These halakhic scruples seem to have ended in the time of Nehemia, the story on our daf. This is the period of Shivat Zion, the return to Zion, when the handful that return from Babylonia are steeped in less than righteous practices, among them intermarriage and commerce on Shabbat:
בַּיָּמִים הָהֵמָּה רָאִיתִי בִֽיהוּדָה ׀ דֹּֽרְכִֽים־גִּתּוֹת ׀ בַּשַּׁבָּת וּמְבִיאִים הָעֲרֵמוֹת וְֽעֹמְסִ֪ים עַל־הַחֲמֹרִים וְאַף־יַיִן עֲנָבִים וּתְאֵנִים וְכָל־מַשָּׂא וּמְבִיאִים יְרוּשָׁלִַם בְּיוֹם הַשַּׁבָּת וָאָעִיד בְּיוֹם מִכְרָם צָֽיִד׃ וְהַצֹּרִים יָשְׁבוּ בהּ מְבִיאִים דָּאג וְכָל־מֶכֶר וּמֹכְרִים בַּשַּׁבָּת לִבְני יְהוּדה וּבִירוּשָׁלִָֽם׃
At that time I saw men in Judah treading winepresses on the Sabbath, and others bringing heaps of grain and loading them onto asses, also wine, grapes, figs, and all sorts of goods, and bringing them into Jerusalem on the Sabbath. I admonished them there and then for selling provisions. Tyrians who lived there brought fish and all sorts of wares and sold them on the Sabbath to the Judahites in Jerusalem. (Nehemia 13:15-16)
Fish bones found in City of David excavations (The Torah.com)
It is in the wake of this desecration that Rabbi Hanina says Nehemia instituted strict rules about what can be moved and touched on Shabbat. It seems to have worked, at least in the long run, because the Safrais bring many examples to show how by late Second Temple times we have careful observance and detailed discussions of Shabbat laws. They say that Shabbat laws are perhaps the oldest and most advanced areas of halacha.
And what about the people? What evidence from Second Temple times do we have about Shabbat observance? One interesting source is the New Testament. While it is clearly often a polemic against the rabbis and rabbinic observance, the stories can sometimes tell us the perspective of the people. We have two stories, told in variations in the Gospels, about how Jesus does something considered hillul Shabbat and some people are upset with him. One is healing (see my post on medicine) and one is sanctioning the behavior of people picking food in the fields and eating it (see Mark 12, Safrai thinks they were not actually picking food, a Biblical prohibition, but picking it up from the ground where it had fallen by itself). Jesus admonishes those who are angry with him and it seems like he is rejecting the halacha. But perhaps this is just a case where the people follow one, more lax but still acceptable halakhic opinion and there are others who are more stringent? It is not clear that everyone, even the rabbis, agreed with all the interpretations of halacha.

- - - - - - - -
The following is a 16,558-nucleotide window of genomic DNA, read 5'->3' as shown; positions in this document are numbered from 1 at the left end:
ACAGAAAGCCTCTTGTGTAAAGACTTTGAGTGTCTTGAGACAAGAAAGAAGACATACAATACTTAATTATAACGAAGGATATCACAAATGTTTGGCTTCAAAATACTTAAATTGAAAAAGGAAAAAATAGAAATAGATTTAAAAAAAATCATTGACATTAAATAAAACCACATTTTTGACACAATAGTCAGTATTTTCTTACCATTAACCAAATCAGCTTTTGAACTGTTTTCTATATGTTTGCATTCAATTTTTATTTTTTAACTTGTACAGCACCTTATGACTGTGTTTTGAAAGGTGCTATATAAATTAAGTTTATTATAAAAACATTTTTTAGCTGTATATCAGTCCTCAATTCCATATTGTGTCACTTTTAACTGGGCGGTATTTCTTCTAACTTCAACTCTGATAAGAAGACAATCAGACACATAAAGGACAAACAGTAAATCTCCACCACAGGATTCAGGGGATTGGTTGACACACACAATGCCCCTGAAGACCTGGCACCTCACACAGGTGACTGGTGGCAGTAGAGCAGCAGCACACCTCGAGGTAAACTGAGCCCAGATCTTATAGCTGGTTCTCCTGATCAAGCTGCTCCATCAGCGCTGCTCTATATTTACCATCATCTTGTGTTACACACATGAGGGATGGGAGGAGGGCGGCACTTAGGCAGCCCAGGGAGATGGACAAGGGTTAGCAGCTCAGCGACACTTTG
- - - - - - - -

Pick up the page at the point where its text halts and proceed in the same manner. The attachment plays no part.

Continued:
Another interesting tension between the rabbis and the people is the story about the thermal baths at Tverya. The rabbis permitted using them but the people “cheated” and said that the water that they heated was the naturally heated waters.
And people would still bathe in hot water heated by fire and say: We bathed in the hot springs of Tiberias. Therefore, they prohibited even the hot springs of Tiberias and permitted them to bathe in cold water. When the Sages saw that their decrees were not upheld by the people because of their stringency, they permitted them to bathe in the hot springs of Tiberias, and the decree prohibiting sweating remained in place. (Shabbat 40a)
Hamei Tverya (Parks.org.il)
The dance between the rabbis, the people and the law still continues and the importance of Shabbat is still primary.